There’s something about Warpaint’s double music video for “Disco//Very” and “Keep it Healthy” that rings of the 1996 alt-witch flick The Craft. Perhaps it’s four badasses walking towards the camera, or Theresa Wayman’s and Emily Kokal’s ode to ’90s fashion wearing a plaid mini skirt over jeans and a Chicago Bulls T-shirt respectively.
And then there’s the double-time slow-motion effect, wind ruffling through their long locks as they spout the hazy rhythmic chant “We’ll rip you up and tear you in two/ Don’t you battle, we’ll kill you.”
“Wind always makes women look witchy,” Emily Kokal tells EW, with a laugh, over the phone. “We are pretty trippy ladies.” But that’s as far as we’ll take the witch comparisons, by now a tired trope for powerful female figures and an overused cliché the media has used to describe the thriving foursome whose atmospheric anti-pop sound is difficult to classify.
But trippy — yes, trippy is apt. “Disco//Very” and “Keep it Healthy” are from Warpaint’s self-titled second album released earlier this year, a sprawling synth- and guitar-laden soundscape with wispy vocals reined in by Aussie Stella Mozgawa’s drumming and Jenny Lee Lindberg’s bass.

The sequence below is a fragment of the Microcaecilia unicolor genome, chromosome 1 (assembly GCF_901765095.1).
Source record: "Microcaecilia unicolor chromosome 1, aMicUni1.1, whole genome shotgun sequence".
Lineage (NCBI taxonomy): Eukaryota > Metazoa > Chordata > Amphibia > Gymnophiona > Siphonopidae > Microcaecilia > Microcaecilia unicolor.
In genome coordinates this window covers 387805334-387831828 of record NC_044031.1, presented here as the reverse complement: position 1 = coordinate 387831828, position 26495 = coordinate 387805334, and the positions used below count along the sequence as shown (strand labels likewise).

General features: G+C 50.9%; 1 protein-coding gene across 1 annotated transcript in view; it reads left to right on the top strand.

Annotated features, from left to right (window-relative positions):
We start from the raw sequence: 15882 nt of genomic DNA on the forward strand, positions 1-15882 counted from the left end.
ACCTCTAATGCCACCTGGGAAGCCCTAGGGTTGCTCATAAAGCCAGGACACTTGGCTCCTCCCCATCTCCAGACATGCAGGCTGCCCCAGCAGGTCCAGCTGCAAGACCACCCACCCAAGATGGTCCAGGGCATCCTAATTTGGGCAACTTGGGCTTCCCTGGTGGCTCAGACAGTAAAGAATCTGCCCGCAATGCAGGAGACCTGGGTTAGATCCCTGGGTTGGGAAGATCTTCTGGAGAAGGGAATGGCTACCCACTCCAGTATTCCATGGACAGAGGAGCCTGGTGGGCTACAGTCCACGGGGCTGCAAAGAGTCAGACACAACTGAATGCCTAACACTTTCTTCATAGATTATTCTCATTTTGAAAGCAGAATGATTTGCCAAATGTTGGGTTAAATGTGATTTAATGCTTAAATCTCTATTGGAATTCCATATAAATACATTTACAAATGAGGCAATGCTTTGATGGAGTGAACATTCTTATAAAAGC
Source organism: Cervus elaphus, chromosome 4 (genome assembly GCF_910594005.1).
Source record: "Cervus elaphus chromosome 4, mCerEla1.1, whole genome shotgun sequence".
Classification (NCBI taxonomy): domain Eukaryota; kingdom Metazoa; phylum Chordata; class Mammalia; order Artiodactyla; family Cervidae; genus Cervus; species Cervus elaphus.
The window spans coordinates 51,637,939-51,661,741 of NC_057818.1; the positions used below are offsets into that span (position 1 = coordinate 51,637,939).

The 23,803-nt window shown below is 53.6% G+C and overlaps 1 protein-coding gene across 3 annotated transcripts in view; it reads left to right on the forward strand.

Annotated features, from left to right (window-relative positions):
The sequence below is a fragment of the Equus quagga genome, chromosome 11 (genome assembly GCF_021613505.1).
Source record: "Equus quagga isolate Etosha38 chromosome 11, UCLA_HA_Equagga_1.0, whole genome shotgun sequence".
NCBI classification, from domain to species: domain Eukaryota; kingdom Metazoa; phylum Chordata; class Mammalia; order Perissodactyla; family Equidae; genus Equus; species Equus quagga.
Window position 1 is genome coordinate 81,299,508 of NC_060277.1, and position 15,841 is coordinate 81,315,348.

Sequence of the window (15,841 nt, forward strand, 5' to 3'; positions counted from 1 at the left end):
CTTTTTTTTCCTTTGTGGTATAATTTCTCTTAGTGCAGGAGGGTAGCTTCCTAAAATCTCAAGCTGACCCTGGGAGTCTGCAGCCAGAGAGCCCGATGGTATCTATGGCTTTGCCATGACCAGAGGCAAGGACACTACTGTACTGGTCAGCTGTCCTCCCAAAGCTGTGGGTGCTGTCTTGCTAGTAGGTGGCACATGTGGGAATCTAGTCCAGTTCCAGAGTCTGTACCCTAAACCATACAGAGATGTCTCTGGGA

“Creating space,” Kokal says, was a “goal of the album.” That’s where producer Flood, renowned for his work with U2, PJ Harvey and Depeche Mode, came in. “He was instrumental in creating that open spacious sound,” Kokal adds, while noting, “We had never worked with an official big-time producer. We were really calling the shots and dictating things. The idea of working with a producer was kind of intimidating.”
Kokal says the band, which turned 10 this year, was leery of sounding too produced, too polished and too distant from their first studio album, 2010’s The Fool. But Flood soon quieted their fears. “He said it was refreshing that we didn’t play verse chorus verse. He wasn’t trying to clean us up,” she says.
Warpaint is in the middle of a massive tour for the new album, crisscrossing the globe from Luxembourg to New Orleans with stops in Portland this past May and Happy Valley, Oregon, for Pickathon. Half of the band, Kokal and Wayman, are native Eugeneans, so why no stop in Eugene?
“I swear every time we play in Eugene it’s the smallest crowd,” Kokal says. “We can’t pay people to come to our shows. I don’t know why,” she says, adding, “I don’t really feel like we’re a hometown band.”
For a band that has received rave reviews from Rolling Stone and The Guardian, Eugene, it’s time to start showing some hometown pride.
Warpaint plays before Nickel Creek 7:20 pm Saturday, Aug. 2, at Pickathon’s Mountain View Stage, Happy Valley; prices vary.